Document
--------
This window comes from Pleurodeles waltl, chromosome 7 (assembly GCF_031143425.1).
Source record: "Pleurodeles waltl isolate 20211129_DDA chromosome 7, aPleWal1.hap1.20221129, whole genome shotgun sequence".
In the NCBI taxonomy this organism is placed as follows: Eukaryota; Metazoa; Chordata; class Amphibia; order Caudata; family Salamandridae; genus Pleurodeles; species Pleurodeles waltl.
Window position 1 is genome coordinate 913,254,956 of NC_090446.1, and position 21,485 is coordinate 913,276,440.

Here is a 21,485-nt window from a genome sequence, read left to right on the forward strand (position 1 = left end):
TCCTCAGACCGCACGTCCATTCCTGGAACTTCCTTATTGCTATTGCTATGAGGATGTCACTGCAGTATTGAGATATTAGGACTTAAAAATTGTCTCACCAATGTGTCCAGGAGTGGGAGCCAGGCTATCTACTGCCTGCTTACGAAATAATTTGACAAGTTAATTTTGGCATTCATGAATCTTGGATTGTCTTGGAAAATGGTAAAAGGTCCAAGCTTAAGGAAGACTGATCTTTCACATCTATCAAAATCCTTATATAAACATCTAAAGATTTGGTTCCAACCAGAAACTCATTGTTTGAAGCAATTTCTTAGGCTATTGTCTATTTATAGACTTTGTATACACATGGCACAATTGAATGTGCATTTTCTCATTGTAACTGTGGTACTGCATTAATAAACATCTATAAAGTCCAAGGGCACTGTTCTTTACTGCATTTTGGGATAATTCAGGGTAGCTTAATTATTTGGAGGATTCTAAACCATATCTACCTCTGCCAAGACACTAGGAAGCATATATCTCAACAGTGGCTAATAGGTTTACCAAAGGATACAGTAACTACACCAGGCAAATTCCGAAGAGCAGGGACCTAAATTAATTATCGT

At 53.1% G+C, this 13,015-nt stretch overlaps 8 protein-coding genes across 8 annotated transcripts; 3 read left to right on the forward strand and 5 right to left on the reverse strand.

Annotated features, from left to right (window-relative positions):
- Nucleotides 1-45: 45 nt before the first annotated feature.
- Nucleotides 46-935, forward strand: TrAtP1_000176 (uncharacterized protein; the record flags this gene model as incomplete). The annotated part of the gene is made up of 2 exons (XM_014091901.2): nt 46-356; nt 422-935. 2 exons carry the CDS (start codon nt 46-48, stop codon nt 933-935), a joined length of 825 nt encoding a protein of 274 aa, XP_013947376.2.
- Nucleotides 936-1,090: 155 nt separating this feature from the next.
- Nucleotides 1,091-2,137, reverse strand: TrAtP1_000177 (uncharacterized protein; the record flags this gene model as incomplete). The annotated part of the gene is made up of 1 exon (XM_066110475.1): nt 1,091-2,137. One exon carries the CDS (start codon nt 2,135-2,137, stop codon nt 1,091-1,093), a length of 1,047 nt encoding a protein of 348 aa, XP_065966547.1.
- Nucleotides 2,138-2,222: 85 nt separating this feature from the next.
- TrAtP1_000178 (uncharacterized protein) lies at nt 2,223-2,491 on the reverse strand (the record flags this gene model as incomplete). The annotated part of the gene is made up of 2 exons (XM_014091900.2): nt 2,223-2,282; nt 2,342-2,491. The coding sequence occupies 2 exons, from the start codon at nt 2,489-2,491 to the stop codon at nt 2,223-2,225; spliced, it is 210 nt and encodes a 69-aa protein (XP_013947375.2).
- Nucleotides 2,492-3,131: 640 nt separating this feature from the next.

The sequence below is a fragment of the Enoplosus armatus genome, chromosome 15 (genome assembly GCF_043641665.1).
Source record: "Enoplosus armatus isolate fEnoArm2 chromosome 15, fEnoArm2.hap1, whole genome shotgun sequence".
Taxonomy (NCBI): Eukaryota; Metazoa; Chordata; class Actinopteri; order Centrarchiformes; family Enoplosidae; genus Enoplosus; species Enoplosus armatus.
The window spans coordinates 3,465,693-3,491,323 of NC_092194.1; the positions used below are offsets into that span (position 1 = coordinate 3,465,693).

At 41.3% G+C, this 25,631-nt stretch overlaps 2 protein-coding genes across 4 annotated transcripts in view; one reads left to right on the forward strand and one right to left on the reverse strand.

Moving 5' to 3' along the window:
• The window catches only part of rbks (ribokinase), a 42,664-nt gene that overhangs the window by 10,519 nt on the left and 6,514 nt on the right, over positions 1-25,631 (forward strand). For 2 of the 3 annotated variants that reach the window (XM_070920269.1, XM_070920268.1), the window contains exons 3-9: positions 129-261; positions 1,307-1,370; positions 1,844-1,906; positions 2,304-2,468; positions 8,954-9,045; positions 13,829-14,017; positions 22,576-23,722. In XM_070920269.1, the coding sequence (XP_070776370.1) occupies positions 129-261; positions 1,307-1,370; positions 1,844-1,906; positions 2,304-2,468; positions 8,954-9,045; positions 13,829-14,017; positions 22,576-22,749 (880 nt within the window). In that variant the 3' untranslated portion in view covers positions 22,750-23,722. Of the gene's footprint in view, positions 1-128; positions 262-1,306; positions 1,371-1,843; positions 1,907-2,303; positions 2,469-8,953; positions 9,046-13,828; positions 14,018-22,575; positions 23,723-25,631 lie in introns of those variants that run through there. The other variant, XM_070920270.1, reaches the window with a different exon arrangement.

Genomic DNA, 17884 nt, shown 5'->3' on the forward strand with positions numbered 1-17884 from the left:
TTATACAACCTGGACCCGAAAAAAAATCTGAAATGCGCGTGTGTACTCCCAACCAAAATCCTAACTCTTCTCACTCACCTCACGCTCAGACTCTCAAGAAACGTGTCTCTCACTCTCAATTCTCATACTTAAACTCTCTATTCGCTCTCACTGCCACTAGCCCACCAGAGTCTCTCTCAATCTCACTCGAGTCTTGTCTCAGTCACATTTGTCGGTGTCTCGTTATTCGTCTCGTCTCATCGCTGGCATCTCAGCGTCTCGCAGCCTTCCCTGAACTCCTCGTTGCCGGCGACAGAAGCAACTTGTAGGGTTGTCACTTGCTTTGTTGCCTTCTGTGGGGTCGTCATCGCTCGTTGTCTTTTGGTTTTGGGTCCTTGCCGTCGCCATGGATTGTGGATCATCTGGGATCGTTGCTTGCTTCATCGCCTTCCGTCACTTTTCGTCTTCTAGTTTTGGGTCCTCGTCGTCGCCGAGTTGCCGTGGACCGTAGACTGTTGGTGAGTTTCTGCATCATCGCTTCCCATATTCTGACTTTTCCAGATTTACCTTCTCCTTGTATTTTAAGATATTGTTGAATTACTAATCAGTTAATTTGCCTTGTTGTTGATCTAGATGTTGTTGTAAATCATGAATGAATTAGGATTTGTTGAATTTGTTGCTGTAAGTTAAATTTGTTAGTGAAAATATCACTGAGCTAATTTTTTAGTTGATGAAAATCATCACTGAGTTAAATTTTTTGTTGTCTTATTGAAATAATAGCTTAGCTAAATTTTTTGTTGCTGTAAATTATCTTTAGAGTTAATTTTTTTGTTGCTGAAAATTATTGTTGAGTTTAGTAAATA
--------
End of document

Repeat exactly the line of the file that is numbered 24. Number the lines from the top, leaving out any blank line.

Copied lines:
TTATACAACCTGGACCCGAAAAAAAATCTGAAATGCGCGTGTGTACTCCCAACCAAAATCCTAACTCTTCTCACTCACCTCACGCTCAGACTCTCAAGAAACGTGTCTCTCACTCTCAATTCTCATACTTAAACTCTCTATTCGCTCTCACTGCCACTAGCCCACCAGAGTCTCTCTCAATCTCACTCGAGTCTTGTCTCAGTCACATTTGTCGGTGTCTCGTTATTCGTCTCGTCTCATCGCTGGCATCTCAGCGTCTCGCAGCCTTCCCTGAACTCCTCGTTGCCGGCGACAGAAGCAACTTGTAGGGTTGTCACTTGCTTTGTTGCCTTCTGTGGGGTCGTCATCGCTCGTTGTCTTTTGGTTTTGGGTCCTTGCCGTCGCCATGGATTGTGGATCATCTGGGATCGTTGCTTGCTTCATCGCCTTCCGTCACTTTTCGTCTTCTAGTTTTGGGTCCTCGTCGTCGCCGAGTTGCCGTGGACCGTAGACTGTTGGTGAGTTTCTGCATCATCGCTTCCCATATTCTGACTTTTCCAGATTTACCTTCTCCTTGTATTTTAAGATATTGTTGAATTACTAATCAGTTAATTTGCCTTGTTGTTGATCTAGATGTTGTTGTAAATCATGAATGAATTAGGATTTGTTGAATTTGTTGCTGTAAGTTAAATTTGTTAGTGAAAATATCACTGAGCTAATTTTTTAGTTGATGAAAATCATCACTGAGTTAAATTTTTTGTTGTCTTATTGAAATAATAGCTTAGCTAAATTTTTTGTTGCTGTAAATTATCTTTAGAGTTAATTTTTTTGTTGCTGAAAATTATTGTTGAGTTTAGTAAATA